There’s nothing at all unusual-looking about the school at Sevettijärvi. It may be half buried in snow, the lights of the classrooms blazing into the darkness of kaamos, or polar night, but that’s normal for remote Finnish Lapland at this time of year. Inside, it’s modern and well-equipped, and the students – though there are not many – look and act like any other group of kids.
You wouldn’t know to look at them, but these children stand in the front line of a struggle to save a language, and possibly a culture, from extinction. They are the youngest speakers of Skolt, one of the three minority languages spoken by Finland’s indigenous Sámi. Listed as ‘critically endangered’ in the UNESCO Red Book on Endangered Languages, Skolt Sámi is spoken by just 300 people, most in their old age.
‘When I was at this school, there were 100 students,’ says teacher Seija Sivertsen. ‘Now there are 11.’
The precipitous decline of Skolt mirrors the plight of minority languages across the world from Manx to Eyak, the Alaskan tongue whose last speaker passed away in 2008. Of course, languages have always gone extinct, just as biological species have. History is littered with the names of vanished tongues, from Carib to Etruscan. But languages now face an extinction crisis at a rate never witnessed before, a mass die-off surpassing even the decimation of the planet’s biodiversity. The UN estimates that one language disappears every fortnight, and that half the languages spoken today will vanish within the next century.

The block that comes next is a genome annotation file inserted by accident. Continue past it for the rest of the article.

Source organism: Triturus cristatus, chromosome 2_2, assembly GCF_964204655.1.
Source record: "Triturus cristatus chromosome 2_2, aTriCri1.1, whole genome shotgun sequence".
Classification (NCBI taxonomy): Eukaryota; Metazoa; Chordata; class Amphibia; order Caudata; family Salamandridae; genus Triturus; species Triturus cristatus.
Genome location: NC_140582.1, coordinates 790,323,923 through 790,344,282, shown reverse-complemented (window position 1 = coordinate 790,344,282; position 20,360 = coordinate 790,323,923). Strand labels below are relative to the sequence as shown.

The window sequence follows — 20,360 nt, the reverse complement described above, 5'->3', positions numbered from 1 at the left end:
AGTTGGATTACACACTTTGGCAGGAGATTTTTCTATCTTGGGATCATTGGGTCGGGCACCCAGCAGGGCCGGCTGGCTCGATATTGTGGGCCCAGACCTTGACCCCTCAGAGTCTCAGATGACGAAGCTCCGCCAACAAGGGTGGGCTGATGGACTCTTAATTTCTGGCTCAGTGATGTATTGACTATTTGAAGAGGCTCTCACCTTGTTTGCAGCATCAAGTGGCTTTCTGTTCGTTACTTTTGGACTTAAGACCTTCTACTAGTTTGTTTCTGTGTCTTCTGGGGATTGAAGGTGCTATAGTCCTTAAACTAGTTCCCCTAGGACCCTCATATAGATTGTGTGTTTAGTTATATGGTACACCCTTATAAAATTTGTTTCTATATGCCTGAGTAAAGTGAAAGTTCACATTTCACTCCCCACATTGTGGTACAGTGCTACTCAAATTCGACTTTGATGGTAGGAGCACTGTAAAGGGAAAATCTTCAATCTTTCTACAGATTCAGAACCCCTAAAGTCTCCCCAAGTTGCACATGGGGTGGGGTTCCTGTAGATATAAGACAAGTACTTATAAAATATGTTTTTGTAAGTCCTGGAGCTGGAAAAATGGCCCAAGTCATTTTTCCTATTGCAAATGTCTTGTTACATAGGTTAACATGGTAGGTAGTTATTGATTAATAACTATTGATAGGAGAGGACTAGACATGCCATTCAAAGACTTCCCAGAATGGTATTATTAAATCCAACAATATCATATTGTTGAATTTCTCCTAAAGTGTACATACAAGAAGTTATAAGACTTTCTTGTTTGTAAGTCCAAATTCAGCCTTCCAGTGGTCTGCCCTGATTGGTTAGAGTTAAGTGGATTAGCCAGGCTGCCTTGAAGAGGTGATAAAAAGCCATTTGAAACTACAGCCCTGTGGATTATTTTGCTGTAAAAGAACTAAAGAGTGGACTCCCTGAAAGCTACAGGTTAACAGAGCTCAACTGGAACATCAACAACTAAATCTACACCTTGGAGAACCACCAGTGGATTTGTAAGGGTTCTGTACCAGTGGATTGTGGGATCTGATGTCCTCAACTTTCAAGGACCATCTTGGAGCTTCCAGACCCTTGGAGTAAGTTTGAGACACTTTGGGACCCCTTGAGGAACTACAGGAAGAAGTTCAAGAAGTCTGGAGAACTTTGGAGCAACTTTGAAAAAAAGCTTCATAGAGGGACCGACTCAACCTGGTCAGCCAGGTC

Luisa Maffi of Terralingua identifies two basic phenomena that lead to the erosion of linguistic diversity: long-term demographic trends (the spread of a dominant language and culture) and specific historical upheavals like war. The Skolt Sámi have been victims of both. Uprooted from their homeland in Russia and resettled in Finland during World War Two, they became a minority within a minority, practicing different customs and religion, suffering discrimination even more than other Sámi groups.